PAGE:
Learning in Digital Worlds

Gamifying student behaviour

Gamification is commonly defined as the use of game-design elements in non-game contexts. Game design elements include, but are not restricted to, achievements, badges, timers, avatars, but also something like narration (a story). Therefore, gamification includes a wide range of activities and applications, from quiz software like Kahoot to classroom management tools like ClassDojo and Classcraft. But what happens when classroom management is turned into a game?

Both ClassDojo and Classcraft can be classified as behaviour management tools. In ClassDojo (see above) students have an avatar that can be awarded appropriately by the teacher once the student has demonstrated good behaviour. ClassDojo is most commonly used in primary schools and it has now evolved into an extensive tool for sharing school life with parents. Classcraft (see below) relies more explicitly on fantasy elements and online multiplayer games. In Classcraft students can choose an avatar of a certain class, each with different powers, as they are grouped together in teams. A healer, for instance, can restore the health of a teammate and a mage can restore Action Points so that the other characters can perform their actions. Teachers can reduce Health Points for bad behaviour or they can award students Gold Points which they can use to buy new gear. Teams can battle against bosses. If a team member dies in battle, they receive a (real world!) sentence.

There are many critiques regarding these kinds of gamification based on point systems and achievements. One of those critiques is that they rely too much on behaviorist interpretations of human behaviour. Behaviorism is a psychological philosophy that originated in the United States in the 1950’s. It sees the human mind as a black box: we can only understand human behaviour based on input and output, behaviour being the output of a certain stimulus. The most famous behaviorist, B.F. Skinner, conducted experiments with pigeons and rats to test how behaviour can be learned by rewards in a process called reinforcement. The critique of gamification then, is that it is too often seen as a mere tool for the reinforcement of behaviour, especially in marketing and advertising. Point systems and achievement are used to guide consumers’ (or students’) behaviour into desirable outcomes, just like Skinner conditioned his rats and his pigeons.

But is the conditioning of students necessarily a problem? Many teacher will know that behaviour management in the classroom is mostly based on reinforcement techniques, either positive ones (promising students play time if they work well) or negative ones (giving naughty students an additional assignment). Gamified applications like ClassDojo and Classcraft use a game vocabulary and interface, but their basic principle is not very different to what teachers have been doing for centuries (in more or less harsh forms) – or is it?

Some authors argue that applications like Classcraft help students understand their behaviour in the classroom by using the world of a game as a metaphor: exams are battles and someone’s HP is indicative of someone’s behaviour. It is implied here that a world students are familiar with (the game world and its design elements) helps them interpret and manage their behaviour more effectively. This reminded me of Baudrillard’s theory of the hyperreal. Baudrillard states that we increasingly experience reality through representations; through television, movies and nowadays social media. This, he argues, makes representations (movies, pictures) and simulations (games) more relevant than the real as they increasingly merge with reality. A good example is that our ideas of how guns sound is shaped by Hollywood movies to the extent that when we hear real guns they often sound fake. Another example is how we give meaning to our romantic lives by referring to movies or series. The idea of romance in movies, furthermore, refers back to other (older) movies and not to an underlying reality.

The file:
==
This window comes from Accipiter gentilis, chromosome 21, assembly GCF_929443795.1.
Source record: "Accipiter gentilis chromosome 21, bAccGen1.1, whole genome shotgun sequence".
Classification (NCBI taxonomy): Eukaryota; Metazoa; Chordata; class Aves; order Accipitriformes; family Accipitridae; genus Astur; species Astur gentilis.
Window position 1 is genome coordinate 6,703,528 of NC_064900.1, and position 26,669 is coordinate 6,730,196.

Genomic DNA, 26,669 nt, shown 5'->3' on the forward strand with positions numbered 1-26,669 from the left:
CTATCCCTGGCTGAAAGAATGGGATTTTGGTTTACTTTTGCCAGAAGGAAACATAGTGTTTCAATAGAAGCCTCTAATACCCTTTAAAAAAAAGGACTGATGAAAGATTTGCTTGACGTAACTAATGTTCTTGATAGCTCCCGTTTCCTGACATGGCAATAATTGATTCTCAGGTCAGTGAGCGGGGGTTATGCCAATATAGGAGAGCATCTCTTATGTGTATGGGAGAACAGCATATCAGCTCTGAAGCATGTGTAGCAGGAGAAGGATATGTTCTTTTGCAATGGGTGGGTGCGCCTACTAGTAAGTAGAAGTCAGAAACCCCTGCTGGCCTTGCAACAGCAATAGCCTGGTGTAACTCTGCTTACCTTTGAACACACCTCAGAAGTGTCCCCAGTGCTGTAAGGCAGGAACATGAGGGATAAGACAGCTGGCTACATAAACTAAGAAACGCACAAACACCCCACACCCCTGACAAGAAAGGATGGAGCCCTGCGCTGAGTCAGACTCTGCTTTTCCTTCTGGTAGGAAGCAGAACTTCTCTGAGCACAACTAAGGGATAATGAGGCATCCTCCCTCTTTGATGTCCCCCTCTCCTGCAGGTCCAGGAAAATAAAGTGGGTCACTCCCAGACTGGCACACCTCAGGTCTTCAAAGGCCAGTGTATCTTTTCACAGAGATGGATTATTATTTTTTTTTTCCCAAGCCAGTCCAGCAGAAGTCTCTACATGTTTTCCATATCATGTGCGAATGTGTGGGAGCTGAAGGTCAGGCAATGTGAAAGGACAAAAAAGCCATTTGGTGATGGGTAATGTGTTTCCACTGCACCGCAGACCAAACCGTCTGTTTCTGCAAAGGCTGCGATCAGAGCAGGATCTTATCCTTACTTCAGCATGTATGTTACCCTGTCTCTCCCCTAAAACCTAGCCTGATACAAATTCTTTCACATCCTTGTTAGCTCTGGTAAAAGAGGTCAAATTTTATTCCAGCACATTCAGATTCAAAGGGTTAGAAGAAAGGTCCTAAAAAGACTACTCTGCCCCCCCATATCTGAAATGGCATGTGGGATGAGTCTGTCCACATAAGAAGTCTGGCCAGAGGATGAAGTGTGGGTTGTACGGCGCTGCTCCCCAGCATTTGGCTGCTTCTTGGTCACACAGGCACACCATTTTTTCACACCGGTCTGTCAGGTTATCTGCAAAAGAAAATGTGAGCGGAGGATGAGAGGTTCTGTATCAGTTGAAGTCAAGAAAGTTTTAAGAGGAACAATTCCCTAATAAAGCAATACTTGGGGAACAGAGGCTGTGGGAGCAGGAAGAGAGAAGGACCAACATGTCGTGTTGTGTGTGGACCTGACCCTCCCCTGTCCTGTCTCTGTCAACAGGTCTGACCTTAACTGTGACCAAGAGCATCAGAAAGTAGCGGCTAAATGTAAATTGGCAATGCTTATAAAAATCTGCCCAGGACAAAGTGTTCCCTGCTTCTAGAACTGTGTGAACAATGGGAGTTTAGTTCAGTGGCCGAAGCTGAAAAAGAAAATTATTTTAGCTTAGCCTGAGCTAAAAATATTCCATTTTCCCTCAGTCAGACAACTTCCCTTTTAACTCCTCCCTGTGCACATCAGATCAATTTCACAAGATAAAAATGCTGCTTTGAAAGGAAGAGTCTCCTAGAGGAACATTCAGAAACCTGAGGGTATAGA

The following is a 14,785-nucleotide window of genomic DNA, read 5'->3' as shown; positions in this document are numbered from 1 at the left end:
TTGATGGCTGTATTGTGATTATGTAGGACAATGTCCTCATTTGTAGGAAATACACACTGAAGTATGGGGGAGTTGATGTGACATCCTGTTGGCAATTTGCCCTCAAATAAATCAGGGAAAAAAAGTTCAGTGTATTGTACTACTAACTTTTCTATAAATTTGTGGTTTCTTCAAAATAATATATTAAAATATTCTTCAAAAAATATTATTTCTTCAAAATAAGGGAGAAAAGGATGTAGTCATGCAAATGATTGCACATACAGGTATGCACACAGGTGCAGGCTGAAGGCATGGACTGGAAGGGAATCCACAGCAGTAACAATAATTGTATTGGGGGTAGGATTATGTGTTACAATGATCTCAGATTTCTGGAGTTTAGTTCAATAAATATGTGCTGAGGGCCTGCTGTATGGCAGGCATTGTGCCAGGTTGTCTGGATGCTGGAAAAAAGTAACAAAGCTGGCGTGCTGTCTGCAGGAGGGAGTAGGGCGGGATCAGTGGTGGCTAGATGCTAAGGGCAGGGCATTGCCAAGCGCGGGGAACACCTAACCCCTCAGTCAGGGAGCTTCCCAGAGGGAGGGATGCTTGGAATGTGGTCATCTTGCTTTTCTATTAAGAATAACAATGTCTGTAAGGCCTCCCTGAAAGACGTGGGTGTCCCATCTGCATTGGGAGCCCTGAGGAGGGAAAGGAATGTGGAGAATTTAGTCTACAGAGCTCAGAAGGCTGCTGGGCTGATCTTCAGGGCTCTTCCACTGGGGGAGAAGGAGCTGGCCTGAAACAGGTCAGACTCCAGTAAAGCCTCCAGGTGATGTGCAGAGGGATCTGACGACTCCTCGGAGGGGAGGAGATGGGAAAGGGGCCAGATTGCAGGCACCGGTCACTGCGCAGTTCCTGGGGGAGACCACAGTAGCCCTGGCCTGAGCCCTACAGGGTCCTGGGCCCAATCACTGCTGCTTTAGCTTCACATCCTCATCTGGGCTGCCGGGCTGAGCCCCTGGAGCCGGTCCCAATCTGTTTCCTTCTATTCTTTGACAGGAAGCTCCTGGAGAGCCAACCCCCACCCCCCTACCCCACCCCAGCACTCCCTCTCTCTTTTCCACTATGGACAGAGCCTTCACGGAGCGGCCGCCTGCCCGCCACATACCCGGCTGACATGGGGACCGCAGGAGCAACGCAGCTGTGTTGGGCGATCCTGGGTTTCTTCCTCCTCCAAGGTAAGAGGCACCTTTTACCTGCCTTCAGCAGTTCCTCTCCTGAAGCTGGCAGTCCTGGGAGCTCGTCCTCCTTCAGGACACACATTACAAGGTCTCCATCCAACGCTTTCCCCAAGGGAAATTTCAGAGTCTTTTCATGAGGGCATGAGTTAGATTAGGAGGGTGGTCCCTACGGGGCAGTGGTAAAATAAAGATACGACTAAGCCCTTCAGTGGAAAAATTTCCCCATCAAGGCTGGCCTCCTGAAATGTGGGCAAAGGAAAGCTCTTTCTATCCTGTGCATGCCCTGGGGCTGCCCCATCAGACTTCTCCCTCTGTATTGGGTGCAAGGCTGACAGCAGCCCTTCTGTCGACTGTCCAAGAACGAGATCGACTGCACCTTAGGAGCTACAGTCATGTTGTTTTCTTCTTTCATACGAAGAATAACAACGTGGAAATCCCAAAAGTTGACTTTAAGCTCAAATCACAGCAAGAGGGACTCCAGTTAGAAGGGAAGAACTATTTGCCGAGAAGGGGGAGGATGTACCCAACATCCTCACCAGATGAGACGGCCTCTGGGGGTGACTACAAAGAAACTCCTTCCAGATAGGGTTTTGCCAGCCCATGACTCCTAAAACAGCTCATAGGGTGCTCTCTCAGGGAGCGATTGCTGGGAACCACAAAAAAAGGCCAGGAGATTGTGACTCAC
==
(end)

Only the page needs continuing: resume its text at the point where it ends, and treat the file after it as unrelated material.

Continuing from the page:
Classcraft can be seen as providing a hyperreal experience to the classroom in which behaviour gets meaning through the world of a game. A simulation (a game) is used to make sense of the real world (the classroom environment), because apparently we need an intermediate to connect with reality, to make sense of it all. The question we should then pose ourselves is: what is the value of our real life actions if they are perceived through the lens of a simulation? What does it mean when a student’s behaviour affects their avatar rather than their own persona? What does it mean if students evaluate how ‘good’ they have been by the amount of Health Points or Action Points instead of their real-life actions. Are we beginning to loose touch with morality?

The pessimistic Baudrillard would certainly agree with this. But what do you think? Do you think giving students ‘virtual’ rewards helps them improve their behaviour? What are you teaching by managing student behaviour via a game? I am curious to hear from teachers who use either ClassDojo or Classcraft!